On Saturday morning, we went to Westminster Abbey, which is a beautiful church where basically all of British royalty is buried. We had downloaded a Rick Steve's audioguide on our Ipod, so we used that to navigate around the Abbey, which was very helpful. (Also, I'll probably be doing another ode to Rick Steve's post when we get back, Cam and I are pretty much obsessed with him, and his books/tv shows/audio guides/recommendations have been instrumental in planning this trip!) At the Abbey, we were able to see all of the church's beautiful interior, as well as the tombs of all the British monarchs (including King Henry VIII, Queens Mary & Elizabeth) as well as famous Brits like Jane Austen and Sir Issac Newton. One of my favorite parts about Westminster Abbey was seeing the Coronation Chair, the chair that every British sovereign has been crowned in since 1300, awesome (or at least Cam and I thought it was since we are huge nerds who love stuff like that!) After touring the Abbey, we saw the beginning of a parade near Parliment Square to honor the 65th anniversary of VE day, then walked to Leichester Square, which is in London's version of Broadway, the West End. I really wanted to see a musical while we were in London, so Cam and I were able to get 7th row tickets to "Chicago" for that night! We then headed to the British Museum, a huge museum that houses England's enormous collection of artifacts. We saw the Rosetta Stone, the Elgin Marbles from the Parthenon (apparently a British Earl took them during the Ottoman Empire, and there is a lot of controversy surrounding this...), as well as many other artifacts from ancient Egypt, Assyria, and Greece. We had dinner at a Wagamama Noodle Bar, which was very hip and modern food. London is very much like New York in that there are people (& restaurants!) from all over the world, so Cam and I were glad to be able to get some good ethnic food. Then it was time for the show, so we headed to the Cambridge Theater in the Covent Garden area (an adorable part of town with tons of stores/theaters) to see Chicago! The show was fantastic, I don't know if I'd say it was quite Broadway quality, since the sets/costumes weren't super elaborate, but we really enjoyed it!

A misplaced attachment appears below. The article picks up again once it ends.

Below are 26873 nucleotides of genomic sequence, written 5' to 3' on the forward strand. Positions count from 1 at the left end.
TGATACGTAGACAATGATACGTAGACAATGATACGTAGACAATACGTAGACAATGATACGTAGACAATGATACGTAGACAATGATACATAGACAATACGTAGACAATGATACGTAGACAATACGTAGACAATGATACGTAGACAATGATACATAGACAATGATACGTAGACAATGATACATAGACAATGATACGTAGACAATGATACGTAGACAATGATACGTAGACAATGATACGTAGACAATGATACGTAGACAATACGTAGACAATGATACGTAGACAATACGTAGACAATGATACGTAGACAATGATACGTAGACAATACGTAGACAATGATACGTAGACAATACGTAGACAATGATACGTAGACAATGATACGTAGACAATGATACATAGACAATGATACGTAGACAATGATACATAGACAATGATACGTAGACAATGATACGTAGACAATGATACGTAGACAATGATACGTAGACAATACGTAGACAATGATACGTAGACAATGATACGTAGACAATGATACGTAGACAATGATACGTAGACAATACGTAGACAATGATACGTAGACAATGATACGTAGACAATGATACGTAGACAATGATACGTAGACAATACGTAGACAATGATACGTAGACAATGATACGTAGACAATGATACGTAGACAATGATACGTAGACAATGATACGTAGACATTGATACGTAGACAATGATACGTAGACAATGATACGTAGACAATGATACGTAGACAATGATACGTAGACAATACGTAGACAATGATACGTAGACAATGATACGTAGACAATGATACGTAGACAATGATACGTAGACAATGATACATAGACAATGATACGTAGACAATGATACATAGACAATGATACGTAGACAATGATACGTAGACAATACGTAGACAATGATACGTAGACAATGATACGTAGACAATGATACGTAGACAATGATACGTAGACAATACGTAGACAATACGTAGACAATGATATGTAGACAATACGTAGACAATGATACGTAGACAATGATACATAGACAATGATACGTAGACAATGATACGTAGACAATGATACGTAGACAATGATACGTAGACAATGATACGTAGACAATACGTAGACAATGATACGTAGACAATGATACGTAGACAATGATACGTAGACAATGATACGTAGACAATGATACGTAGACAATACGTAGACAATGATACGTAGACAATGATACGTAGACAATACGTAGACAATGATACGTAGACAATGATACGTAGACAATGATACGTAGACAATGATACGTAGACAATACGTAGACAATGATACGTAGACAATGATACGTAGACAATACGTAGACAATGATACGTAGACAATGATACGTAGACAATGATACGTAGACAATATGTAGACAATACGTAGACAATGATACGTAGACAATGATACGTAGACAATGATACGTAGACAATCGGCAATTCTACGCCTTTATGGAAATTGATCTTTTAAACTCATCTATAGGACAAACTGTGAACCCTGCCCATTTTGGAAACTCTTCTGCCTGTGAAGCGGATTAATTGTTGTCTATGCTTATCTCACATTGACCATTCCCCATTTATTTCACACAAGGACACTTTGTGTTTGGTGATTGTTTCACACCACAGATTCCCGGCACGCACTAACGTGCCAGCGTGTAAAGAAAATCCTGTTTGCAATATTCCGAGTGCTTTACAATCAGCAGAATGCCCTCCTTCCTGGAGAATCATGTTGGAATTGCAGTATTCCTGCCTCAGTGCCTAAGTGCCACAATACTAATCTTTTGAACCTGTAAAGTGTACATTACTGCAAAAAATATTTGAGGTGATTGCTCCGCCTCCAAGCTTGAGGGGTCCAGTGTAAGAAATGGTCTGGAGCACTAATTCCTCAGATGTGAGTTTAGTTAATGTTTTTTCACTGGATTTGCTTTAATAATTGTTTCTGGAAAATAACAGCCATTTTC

On our last day in London, we went out for a traditional English Breakfast (tea, eggs, sausage, beans, tomatos, potatos, and toast) and then went to the British Library. The British Library houses an insane amount of books, but what we came to see was their Treasures Room, which contains notable documents from British history. We were able to see the Magna Carta, an original Gutenberg Bible, some of Da Vinci and Shakespeare's original notebooks, original writings from Jane Austen and Lewis Carrol, as well the actual notes and napkins that the Beatles scribbled their lyrics on. After the library, we hopped on the Tube, the British Subway, and went to go see Harrod's department store. It was definitely worth all the hype I had heard about, it was such an amazing store! It's HUGE, and Cam and I had fun exploring all the different departments, especially the food rooms! We did some more shopping near Harrod's in the Kensington Area, then walked all through Hyde Park to Notting Hill. Our final dinner in London was some yummy Thai food at Busaba Eatthai, followed by a visit to the Hagaan Daaz cafe :)

All in all, I loved London! It's a huge city, but to me it had a much more cozy feel then NYC since the buildings, for the most part, aren't nearly as tall. We were really surprised how little English we heard spoken, it's truly a global city with tons of people from all over the world! Everyone on the street has great, edgy style and it was great for people watching. It's definitely an expensive city (as evidenced by all the $100,000+ cars we saw parked on every street), but I'm so glad we got to experience it. The only downside was that it definitely lived up to it's rainy reputation, it was rather cold and gloomy for the majority of our visit...oh well, we still loved it! Cheers!

Wednesday, May 5, 2010

The end of a chapter, the beginning of a journey...


We leave for Europe TODAY. (well I still need to get some sleep first, and our flight doesn't leave for another 17 hrs, but we're still leaving TODAY). After months of planning (ok, mainly on Cameron's part, thank goodness my hubby is organized!) and anticipation, it's hard to believe that our trip is finally here! I don't think it will hit me until I'm on the plane that we're actually going...